Stacy Schiff, Samuel Adams’ recent biographer, notes that, in the year of his election as President, Thomas Jefferson restarted a correspondence with Adams.  He commented on their fight for liberty.  She suggests that Jefferson felt greater affection for Samuel Adams than for any of the other patriots.

Schiff also notes that when George Washington visited Boston, he walked around the city with John and Samuel.  They heard someone say: “Behold three men who can make a Revolution when they please.”

Without George Washington in the battlefield, the revolutionaries would not have had a country.  Without Samuel Adams, George Washington might not have had a country to fight for.

Ulysses S. Grant  (1822 – 1885)

 His dad, Jesse Grant, was a fortunate orphan.  Orphaned at age 11, he was on his own, surviving by doing odd jobs.  Diligent and likeable, Owen Brown and his family took him in.  A large family, one more mouth to feed did not seem like much.  Jesse remembered their son John who was six years younger.  Decades later, John Brown shook the country when he led a raid on Harper’s Ferry in Virginia, intending to create a slave uprising.

Jesse Grant prospered, eventually owning a tanning operation and a farm. He held fast to abolitionist convictions even when they cost him friendships.  His children worked and went to school.  Ulysses Grant preferred working on the farm to the tannery.  He had a special affinity for horses, an affinity which served him in the military.  Free public schools were not yet available in Ohio, so Jesse Grant paid fees to send his son to school.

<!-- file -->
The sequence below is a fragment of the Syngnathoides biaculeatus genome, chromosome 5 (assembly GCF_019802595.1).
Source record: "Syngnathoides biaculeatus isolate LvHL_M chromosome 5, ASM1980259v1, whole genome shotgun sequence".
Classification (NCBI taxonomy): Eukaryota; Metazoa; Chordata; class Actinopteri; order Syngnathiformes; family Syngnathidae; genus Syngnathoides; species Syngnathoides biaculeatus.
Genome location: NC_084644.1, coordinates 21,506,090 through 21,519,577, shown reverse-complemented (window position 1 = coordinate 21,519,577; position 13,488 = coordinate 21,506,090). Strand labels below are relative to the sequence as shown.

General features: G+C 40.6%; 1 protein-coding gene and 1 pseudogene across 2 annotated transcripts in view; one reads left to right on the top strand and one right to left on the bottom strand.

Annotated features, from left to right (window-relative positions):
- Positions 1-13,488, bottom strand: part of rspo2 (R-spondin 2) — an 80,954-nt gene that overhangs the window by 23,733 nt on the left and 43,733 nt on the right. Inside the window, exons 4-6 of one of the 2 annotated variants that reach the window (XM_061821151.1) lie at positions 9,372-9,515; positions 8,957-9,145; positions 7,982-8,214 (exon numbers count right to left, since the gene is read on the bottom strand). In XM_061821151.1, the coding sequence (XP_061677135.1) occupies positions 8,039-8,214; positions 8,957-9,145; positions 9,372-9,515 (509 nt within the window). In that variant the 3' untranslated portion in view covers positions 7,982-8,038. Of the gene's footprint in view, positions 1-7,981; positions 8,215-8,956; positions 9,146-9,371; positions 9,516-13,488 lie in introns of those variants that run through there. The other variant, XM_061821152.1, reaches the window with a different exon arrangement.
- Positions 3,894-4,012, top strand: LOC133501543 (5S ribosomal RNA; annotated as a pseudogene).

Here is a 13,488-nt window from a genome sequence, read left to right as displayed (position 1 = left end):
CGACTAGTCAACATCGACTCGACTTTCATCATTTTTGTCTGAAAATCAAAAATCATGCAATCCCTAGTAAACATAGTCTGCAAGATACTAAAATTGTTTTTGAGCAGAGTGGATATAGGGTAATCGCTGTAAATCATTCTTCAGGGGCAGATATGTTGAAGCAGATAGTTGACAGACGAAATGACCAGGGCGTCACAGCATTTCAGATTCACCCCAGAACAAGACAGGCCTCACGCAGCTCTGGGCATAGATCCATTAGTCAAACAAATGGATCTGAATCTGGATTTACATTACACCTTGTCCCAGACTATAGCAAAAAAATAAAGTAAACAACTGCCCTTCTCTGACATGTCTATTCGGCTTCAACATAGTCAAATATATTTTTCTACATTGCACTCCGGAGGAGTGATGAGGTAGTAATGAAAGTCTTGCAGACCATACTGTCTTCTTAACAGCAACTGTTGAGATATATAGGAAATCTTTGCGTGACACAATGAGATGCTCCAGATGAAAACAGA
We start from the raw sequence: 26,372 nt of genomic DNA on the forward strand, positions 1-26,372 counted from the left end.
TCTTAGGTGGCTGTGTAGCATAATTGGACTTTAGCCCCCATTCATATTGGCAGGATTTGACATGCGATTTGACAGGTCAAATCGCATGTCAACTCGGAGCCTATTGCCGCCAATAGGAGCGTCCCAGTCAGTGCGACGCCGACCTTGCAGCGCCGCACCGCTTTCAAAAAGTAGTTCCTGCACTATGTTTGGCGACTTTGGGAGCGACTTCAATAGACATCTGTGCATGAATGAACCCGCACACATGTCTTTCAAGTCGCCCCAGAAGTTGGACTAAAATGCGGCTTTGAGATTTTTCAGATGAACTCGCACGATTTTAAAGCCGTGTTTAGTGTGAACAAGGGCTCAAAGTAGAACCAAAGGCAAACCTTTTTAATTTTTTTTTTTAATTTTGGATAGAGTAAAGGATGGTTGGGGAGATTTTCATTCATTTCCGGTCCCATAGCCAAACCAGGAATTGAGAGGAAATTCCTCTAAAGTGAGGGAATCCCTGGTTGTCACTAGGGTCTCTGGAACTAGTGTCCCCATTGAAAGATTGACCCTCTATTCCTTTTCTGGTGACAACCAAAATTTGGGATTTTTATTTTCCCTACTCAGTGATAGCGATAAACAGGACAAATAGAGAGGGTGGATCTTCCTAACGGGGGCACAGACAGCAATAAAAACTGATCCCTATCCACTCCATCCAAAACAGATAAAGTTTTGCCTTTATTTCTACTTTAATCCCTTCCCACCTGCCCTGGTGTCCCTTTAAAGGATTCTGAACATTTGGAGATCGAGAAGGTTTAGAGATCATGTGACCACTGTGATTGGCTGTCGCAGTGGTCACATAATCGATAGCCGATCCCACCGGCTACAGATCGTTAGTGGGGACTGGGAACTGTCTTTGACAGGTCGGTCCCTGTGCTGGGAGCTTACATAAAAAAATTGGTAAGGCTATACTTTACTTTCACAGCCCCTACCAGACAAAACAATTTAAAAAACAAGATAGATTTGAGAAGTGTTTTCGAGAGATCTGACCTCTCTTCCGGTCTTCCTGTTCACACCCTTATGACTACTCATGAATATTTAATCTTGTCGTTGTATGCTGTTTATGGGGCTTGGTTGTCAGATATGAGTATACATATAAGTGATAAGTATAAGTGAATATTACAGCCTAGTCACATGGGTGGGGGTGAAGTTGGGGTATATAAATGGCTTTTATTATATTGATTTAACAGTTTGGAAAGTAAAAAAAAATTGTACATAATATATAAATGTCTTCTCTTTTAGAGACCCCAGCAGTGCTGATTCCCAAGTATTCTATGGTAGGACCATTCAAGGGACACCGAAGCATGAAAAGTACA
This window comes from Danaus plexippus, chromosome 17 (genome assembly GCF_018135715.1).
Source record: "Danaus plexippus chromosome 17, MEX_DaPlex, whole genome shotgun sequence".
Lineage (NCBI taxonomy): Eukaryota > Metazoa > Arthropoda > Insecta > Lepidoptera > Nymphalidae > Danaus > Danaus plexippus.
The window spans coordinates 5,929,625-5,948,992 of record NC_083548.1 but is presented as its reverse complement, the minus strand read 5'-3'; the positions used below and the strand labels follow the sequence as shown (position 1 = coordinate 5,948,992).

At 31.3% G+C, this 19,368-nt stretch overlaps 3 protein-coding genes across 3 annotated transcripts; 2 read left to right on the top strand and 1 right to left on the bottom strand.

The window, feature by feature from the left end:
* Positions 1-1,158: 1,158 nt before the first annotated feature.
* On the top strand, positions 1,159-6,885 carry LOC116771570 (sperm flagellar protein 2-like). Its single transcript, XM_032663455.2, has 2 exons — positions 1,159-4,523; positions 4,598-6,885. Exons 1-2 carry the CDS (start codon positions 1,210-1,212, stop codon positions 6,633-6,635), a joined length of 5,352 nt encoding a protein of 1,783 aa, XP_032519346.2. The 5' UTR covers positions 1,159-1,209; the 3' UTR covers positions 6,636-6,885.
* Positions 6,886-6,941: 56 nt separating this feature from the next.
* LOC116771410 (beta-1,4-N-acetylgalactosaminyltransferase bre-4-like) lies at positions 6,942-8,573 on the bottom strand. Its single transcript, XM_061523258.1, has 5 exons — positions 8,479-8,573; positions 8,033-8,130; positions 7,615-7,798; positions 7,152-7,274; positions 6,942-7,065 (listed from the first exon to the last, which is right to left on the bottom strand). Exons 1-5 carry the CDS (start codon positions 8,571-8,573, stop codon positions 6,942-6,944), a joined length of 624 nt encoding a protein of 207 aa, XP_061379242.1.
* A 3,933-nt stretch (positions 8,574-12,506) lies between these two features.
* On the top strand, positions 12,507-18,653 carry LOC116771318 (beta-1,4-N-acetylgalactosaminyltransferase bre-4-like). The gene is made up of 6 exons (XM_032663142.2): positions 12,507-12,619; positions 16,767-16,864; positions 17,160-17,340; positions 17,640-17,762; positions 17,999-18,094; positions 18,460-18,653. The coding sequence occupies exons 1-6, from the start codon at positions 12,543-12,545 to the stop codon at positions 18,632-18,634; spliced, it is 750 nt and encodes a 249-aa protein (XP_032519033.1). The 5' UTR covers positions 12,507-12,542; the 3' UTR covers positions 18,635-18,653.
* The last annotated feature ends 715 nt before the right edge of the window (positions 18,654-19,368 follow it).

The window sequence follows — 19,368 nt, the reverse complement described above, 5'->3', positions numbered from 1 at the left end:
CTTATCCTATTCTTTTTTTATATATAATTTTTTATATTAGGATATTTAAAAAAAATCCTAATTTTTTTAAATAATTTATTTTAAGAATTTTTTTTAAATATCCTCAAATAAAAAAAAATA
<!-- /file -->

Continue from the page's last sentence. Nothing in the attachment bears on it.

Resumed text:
Ulysses Grant was a good student.  When his parents sent him to a private school away from home, he had already learned the math they taught.  His father saw a way to send him to college without it costing him.  The United States Military Academy, in existence for less than 40 years, was free. Ulysses Grant could serve his four years and then turn to civilian life.  Jesse Grant humbled himself to his Congressman, one of the friends he had lost over politics, and asked him to nominate his son to the Academy. West Point proved to be agreeable enough. Ulysses Grant relied on the library from which he learned to love novels.  He was less enamored of the military instruction he received and graduated in the middle of his class.

Small and unprepossessing, Ulysses Grant managed having his named mangled into Useless.  He was teased about purchasing a horse when he gave up his maximum price before negotiating at all.  And, he managed being called Sam after the Congressman erroneously called him U S Grant in his recommendation.  Fellow cadets took that name as Uncle Sam.

The Mexican War had a powerful impact on Ulysses S. Grant.  He learned from effective generals, particularly “Rough and Ready” Zachary Taylor. He saw what needed to be done and did it (in once instance, hoisting canon to a church steeple to be truly effective artillery).  Two acts of that sort led to promotions, first to Lieutenant and then to Captain.  Nevertheless, he came to understand the Mexican War was for a bad purpose – the expansion of slavery.